I enjoy traveling, reading, music, attending plays and concerts, and taking long walks with our dog.
Printed Q&A with Sarva Rajendra:
What does Sahasra Deepika provide?
Our residential program cares for girls from kindergarten through high school, providing them housing, food, counseling and all the support that they need to focus on their education. We place the girls into college or vocational school and continue to support them until they finish. The majority of these girls have single mothers who simply cannot afford to provide their daughters the support they need to complete their education. We have a school on our campus, and we also conduct outreach programs to tutor thousands of high-school students in low-income schools around Bangalore, India.
How does being a mother influence your desire to educate the underprivileged children of Bangalore?
I often wonder how I would handle the circumstances faced by the mothers of girls in Bangalore. Despite their poverty and lack of education, they want the best for their daughters. It must be so hard for them to entrust their children’s care and education to total strangers. Yet, they do so out of great love for their daughters. Sahasra Deepika is not only a place of education, it’s a safe haven so the girls don’t have to live on the streets or go from town to town while their mothers follow the work. For the few girls who have no parents, it’s especially hard. It’s very important to me, as a mother, that all of the girls feel safe and loved so they can thrive. Knowing they are valued increases their confidence so they can develop their full potential. I want to inspire in them the confidence that they can accomplish anything.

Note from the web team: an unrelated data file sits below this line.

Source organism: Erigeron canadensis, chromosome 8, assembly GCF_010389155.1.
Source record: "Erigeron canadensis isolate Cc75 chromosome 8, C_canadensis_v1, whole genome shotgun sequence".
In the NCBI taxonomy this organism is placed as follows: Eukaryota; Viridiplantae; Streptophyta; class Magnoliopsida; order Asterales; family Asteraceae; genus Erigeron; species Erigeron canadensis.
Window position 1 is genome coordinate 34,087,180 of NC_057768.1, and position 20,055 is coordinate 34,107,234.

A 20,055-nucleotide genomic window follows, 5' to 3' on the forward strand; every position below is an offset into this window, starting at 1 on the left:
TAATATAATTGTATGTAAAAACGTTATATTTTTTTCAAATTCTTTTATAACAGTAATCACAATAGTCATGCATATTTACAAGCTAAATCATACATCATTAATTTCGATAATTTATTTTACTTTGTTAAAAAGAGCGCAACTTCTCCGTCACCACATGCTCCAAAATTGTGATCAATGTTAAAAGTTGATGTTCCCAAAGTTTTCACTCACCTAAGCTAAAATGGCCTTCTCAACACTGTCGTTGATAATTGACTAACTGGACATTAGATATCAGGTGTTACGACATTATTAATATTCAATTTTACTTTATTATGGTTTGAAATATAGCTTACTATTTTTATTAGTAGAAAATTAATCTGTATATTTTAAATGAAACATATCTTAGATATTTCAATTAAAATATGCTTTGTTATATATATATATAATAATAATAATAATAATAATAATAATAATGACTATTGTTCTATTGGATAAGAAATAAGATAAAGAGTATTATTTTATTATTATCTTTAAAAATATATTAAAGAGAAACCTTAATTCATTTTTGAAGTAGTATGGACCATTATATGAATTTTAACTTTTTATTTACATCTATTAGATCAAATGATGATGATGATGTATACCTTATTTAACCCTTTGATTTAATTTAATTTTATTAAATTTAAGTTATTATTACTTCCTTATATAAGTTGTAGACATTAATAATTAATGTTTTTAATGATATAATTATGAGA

How do you balance motherhood and your career?
Sometimes it’s very difficult to balance everything! I’ve been fortunate that my family has been very supportive of both my work life and my passion for Sahasra Deepika. I’m continually inspired by women, from many walks of life, who are my role models. And I’m constantly trying to improve the balance in my life. I’ve also learned to ask for help when I can’t do it all and to keep a good sense of humor. It’s a process of continuous learning that makes each day exciting.
What are your long-term goals for the foundation?
My greatest wish is for increased capacity enabling us to serve an even greater number of girls. There is a tremendous need to educate and empower girls. Throughout the world, it’s been shown what an impact educated girls have on their communities and on the upward mobility of future generations. We hope to scale our model so that it can be replicated elsewhere and change more lives. Someday I hope to see more centers built in India and other countries, including the U.S.
How can people get involved?
We need people to help us grow this organization, whether through working on our board, helping us secure funding, volunteering with events, or spreading the word about our work. As more people join in and support this cause, the greater the difference we can make. People can visit our website, www.sdie.org, to learn more.
Written by by Brittany DeLong